A handful of works similarly reference current events, but in more direct ways. Dael Orlandersmith’s “wrath” monologue Memories in the Blood features Carmen Pelaez as a New Yorker navigating a sweltering pandemic summer, only escaping her prison of an apartment for visits to the Essex Street Market, bemoaning how “the masks are killing us in extreme heat.” Pelaez’s seething bitterness is relatable, but Orlandersmith’s play is too dense for its brevity, meandering into lyrical existential spaces far afield from the emotions it initially engenders.

In one of the cleverest ideas of this motley bunch, Pelaez, this time as playwright, penned the “pride”-themed Strapped, which explores our past summer of racial reckoning. Stephen G. Anthony, irresistible in ashen hair and makeup, and mastering a genteel South Carolina drawl, portrays the toppled Confederate statue of John C. Calhoun, wrapped in yellow tape and surrounded by “Black Lives Matter” and related posters. Defiant even in postmortem, Anthony’s Calhoun is casually chilling in his defense of slavery, as he lauds the “quick reflexes” and “good teeth” of one of his favorite purchases. But Pelaez paints her script in shades that are as gray as Anthony’s complexion, using her character’s rancid mouthpiece to puncture the hypocrisy of today’s “Karens” and other privileged white BLM backers who are the first to click their tongues when people of color enter their personal space.

Race also plays a central factor in Aurin Squire’s “Blackfish,” in which a professor of African studies (Sandi Stock) pulls a Rachel Dolezal by appropriating Blackness for a career boost. Between the dim lighting, Marina Pareja’s astute costuming and a Swader set comprised of African tribal art and literature, Stock is marvelously adept at embodying societal notions of “Black,” playing with cultural signifiers in provocative ways. Whether the play has anything to do with the supposed theme of “sloth” is another story; suffice it to say, the thematic linkage here is a stretch.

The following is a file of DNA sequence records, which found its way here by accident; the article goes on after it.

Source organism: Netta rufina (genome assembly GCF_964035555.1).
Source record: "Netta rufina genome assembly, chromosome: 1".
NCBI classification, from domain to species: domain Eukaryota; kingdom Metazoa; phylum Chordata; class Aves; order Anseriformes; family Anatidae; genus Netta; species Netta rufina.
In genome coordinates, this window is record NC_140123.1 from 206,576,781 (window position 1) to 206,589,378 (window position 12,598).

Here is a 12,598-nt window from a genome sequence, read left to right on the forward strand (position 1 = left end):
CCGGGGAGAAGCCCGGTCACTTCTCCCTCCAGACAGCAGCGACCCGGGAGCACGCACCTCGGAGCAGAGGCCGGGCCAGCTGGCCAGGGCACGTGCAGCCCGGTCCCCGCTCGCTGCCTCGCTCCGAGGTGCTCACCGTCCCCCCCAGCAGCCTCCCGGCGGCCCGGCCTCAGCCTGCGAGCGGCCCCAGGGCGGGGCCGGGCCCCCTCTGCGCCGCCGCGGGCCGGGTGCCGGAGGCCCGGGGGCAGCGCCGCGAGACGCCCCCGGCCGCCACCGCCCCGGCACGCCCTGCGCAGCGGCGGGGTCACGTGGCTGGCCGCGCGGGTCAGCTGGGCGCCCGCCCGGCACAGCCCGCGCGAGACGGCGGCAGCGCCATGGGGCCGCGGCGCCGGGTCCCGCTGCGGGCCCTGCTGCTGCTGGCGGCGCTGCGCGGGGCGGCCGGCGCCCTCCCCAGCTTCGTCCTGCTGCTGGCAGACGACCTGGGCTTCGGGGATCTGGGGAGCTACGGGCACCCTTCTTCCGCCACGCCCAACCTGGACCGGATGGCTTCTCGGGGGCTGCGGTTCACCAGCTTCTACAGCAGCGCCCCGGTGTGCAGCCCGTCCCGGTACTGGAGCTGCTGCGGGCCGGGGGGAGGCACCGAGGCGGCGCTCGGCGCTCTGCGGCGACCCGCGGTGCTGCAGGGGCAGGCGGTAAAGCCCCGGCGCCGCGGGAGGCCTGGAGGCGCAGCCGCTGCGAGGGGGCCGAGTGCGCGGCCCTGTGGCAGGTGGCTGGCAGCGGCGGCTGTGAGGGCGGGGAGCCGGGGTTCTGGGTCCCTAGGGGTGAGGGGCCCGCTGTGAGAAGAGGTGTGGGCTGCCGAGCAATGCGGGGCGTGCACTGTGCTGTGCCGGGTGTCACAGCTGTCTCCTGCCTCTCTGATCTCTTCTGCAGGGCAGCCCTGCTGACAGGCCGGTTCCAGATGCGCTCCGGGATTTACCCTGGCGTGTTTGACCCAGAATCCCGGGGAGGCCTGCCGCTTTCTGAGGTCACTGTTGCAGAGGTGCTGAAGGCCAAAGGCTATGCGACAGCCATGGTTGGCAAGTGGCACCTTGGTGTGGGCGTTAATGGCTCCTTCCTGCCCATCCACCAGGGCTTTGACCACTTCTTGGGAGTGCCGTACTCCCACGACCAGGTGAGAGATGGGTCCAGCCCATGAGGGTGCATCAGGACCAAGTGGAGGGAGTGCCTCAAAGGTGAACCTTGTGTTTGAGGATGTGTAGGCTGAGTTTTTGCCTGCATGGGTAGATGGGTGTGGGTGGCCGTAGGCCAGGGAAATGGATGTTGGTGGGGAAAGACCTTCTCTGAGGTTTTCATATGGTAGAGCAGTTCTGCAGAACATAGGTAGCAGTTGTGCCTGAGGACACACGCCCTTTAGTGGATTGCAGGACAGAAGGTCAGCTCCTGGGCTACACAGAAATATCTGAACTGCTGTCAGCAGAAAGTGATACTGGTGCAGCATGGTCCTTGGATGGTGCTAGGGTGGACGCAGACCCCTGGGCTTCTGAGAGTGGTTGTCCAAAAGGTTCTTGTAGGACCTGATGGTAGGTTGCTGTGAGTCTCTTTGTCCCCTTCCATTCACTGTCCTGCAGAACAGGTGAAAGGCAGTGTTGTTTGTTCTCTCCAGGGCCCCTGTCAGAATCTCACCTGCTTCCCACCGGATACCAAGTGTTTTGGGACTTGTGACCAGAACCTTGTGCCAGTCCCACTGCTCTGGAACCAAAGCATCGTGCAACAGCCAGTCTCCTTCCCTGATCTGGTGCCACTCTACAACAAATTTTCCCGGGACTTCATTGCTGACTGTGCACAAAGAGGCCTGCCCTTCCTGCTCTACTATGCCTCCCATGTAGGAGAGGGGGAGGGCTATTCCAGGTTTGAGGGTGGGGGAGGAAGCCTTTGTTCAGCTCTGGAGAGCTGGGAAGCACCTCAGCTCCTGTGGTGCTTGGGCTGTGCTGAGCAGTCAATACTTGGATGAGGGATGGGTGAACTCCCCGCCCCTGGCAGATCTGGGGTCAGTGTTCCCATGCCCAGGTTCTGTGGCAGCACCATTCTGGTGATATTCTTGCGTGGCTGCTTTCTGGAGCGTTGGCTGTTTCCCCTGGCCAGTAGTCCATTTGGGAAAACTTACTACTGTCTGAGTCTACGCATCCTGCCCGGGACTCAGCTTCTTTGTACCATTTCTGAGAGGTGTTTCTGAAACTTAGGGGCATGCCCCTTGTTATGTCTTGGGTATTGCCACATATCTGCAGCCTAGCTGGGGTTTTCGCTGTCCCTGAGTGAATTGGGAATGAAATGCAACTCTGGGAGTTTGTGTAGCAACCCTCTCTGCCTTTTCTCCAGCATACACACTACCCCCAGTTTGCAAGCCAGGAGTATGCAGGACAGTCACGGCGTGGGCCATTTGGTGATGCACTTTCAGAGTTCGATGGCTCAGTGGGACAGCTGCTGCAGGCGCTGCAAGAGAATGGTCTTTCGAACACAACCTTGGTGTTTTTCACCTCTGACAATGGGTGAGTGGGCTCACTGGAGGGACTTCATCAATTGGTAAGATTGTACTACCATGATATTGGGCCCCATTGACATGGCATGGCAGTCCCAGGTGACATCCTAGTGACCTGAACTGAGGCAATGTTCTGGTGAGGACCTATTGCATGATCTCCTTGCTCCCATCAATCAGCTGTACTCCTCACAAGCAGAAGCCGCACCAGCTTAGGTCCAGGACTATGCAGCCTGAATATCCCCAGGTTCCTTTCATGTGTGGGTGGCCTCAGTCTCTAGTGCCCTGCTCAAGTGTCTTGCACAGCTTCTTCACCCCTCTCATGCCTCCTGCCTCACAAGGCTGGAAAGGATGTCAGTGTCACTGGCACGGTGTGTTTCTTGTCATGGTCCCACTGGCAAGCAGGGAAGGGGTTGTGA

Rounding out the plays are a couple of two-handers that fall a tad short. In Hilary Bettis’ “envy” play andre and erica, Andhy Mendez and Renata Eastlick play former lovers, both accomplished pianists, who reunite backstage at Carnegie Hall prior to Andre’s debut there. The actors are convincing enough, with Eastlick in particular pivoting from charm to vengeance with ease, but the play feels like a work in progress, a 10-minute excerpt from a full-length story of a wilted relationship.

There is also potential within Nilo Cruz’s “Amsterdam Latitudes,” which makes the most artful and logical use of the glass storefront. Jessica Farr, in fishnets and stilettos, plays a peep-show performer shaking her assets in the Holland capital’s Red Light District. (Inevitably, she’s the actor most likely to catch the eye of pedestrians strolling Lincoln Road just outside of Purgatory, a meta break that Farr has fun with.) Caleb Scott is her desperate final customer on the last day of business before the pandemic lockdown, seeking not sexual gratification but information about a previous client. Cruz’s ambitious “lust” entry has multiple layers, but it too feels like the climax of something more expansive, and I didn’t quite buy the actors’ whiplash-inducing emotional hydraulics in such a short duration.

The show is advertised as 90 minutes; somehow it lasts two and a half hours, a full evening of entertainment bookended by live music. Is it a strange way to see theatre? Absolutely: Ambient street clatter occasionally bleeds into the experience, and there is a degree of mental as well as physical separation in these partitioned stages, with the actors positioned as if in museum dioramas, the audience cocooned in headphones, listening into private dramas like Stasi officers on surveillance duty.

Despite such inherent peculiarities, 7 Deadly Sins is an ingeniously conceived work-around at a time when we’re all hungry for theater. It is, for all of its abnormality, a momentary reminder of the old normal of live theater—with actors actually in front of you, not in little squares on a computer. It’s worth going all the way to Hell for it.

7 Deadly Sins from Miami New Drama runs Fridays and Saturdays at 6:30 and 9:30 p.m., and Sundays at 6:30 p.m., through Jan. 3. Tickets cost $75 for premium seating and $60 for general seating. Call (305) 674-1040 or visit miaminewdrama.org.

 

Mia Matthews and Gerald McCullouch (Photo by Ernesto Sempoll)